Of course, as it usually happens in the legal profession, the messenger was blamed for failing test scores of law students - failing on a national scale.
Law schools turned their ire against the examiner of tests who pointed out to the schools that, since they are accepting less qualified students to law schools, at graduation the students fail bar exams more.
The poor woman was rolled into asphalt by criticism such as "how can a person who has never taken a bar exam herself, is in charge of administering a bar exam"?
Such a question never arose in the past, during "that woman"'s 20-some years of career doing the same thing. By the way "that woman" has a Juris Doctor degree herself and is, thus, properly trained in the law for her job.
Yet, law schools, despite further plummeting job prospects for law students, continue to try to lure students with more marketing tricks:
- they lower admission scores;
- they offer tuition discounts - kind of;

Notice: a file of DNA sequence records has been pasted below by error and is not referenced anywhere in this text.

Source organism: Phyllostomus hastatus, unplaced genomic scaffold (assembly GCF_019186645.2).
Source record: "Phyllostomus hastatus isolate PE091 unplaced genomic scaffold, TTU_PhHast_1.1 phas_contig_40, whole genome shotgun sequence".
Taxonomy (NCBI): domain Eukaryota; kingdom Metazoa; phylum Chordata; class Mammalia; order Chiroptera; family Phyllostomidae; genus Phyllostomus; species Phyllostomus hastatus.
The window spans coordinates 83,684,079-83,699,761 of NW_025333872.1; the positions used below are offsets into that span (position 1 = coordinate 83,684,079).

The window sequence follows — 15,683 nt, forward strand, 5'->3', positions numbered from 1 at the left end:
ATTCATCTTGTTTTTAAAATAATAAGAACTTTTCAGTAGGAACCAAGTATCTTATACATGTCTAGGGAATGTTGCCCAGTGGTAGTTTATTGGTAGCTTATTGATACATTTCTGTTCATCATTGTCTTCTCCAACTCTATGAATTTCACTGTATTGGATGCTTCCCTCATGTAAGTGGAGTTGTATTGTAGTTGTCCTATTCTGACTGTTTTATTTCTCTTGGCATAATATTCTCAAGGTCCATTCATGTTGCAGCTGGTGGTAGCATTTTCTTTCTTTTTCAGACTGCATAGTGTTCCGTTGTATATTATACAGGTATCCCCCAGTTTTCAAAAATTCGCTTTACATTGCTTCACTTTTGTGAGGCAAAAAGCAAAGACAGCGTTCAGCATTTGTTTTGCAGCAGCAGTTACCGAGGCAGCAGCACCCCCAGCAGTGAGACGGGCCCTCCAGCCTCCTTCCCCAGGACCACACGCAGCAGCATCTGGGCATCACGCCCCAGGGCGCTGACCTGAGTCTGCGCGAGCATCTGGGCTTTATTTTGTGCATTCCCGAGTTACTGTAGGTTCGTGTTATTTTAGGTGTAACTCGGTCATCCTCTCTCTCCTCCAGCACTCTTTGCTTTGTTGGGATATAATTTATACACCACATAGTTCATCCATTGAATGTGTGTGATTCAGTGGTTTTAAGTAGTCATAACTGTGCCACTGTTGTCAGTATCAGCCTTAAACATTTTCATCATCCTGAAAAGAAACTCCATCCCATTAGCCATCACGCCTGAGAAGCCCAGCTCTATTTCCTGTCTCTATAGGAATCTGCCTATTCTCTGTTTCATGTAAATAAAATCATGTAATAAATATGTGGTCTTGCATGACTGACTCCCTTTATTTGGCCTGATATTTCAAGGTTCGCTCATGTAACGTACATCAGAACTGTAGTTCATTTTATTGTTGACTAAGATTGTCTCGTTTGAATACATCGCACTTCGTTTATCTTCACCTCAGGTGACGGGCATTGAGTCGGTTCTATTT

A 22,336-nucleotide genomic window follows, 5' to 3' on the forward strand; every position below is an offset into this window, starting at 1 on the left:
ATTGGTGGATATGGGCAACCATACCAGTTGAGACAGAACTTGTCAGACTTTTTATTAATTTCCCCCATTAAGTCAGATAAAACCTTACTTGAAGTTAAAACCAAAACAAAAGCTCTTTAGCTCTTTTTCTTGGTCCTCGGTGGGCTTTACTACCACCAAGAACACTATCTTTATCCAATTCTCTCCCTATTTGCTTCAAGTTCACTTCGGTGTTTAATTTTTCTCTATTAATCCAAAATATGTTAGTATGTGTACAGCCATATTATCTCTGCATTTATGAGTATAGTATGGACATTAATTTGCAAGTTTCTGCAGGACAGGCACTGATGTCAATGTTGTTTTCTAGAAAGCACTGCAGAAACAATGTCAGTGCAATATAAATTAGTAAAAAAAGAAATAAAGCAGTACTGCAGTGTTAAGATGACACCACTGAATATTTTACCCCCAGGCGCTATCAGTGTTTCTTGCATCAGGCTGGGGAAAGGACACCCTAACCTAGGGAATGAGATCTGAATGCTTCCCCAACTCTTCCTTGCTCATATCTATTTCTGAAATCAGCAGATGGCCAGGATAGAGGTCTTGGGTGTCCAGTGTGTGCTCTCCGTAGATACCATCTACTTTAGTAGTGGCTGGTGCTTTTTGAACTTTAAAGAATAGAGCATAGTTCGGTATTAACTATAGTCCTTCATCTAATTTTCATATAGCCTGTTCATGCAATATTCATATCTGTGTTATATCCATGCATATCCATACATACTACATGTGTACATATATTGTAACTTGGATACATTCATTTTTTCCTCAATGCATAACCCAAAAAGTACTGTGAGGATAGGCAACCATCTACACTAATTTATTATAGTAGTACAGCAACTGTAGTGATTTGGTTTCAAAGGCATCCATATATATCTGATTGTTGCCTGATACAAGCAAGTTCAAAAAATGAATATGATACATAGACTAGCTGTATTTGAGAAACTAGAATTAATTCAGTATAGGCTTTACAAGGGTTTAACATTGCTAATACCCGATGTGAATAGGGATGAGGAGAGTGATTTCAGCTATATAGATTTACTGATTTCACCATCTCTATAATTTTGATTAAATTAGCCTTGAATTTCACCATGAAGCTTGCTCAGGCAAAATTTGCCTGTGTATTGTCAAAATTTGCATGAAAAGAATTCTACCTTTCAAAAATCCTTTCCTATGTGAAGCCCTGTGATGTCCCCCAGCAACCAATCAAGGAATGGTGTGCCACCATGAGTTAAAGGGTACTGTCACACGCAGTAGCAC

- New York recently changed the bar exam to suit the less qualified student body;
- and, legal ethics professors make it their "policy" not to tell law students what disciplinary proceedings entail (with their unfairness, unconstitutionality, corruption, antitrust issues and quashing competition and critics of misconduct under the guise of discipline while allowing "blue blood" attorneys to get away with murder) - allegedly, for the purpose of discouraging students from committing ethical violations (!), while a more apparent reason appears to be to prevent future investors in the increasingly volatile investment of legal education and law license from knowing how exactly fragile and volatile the investment is...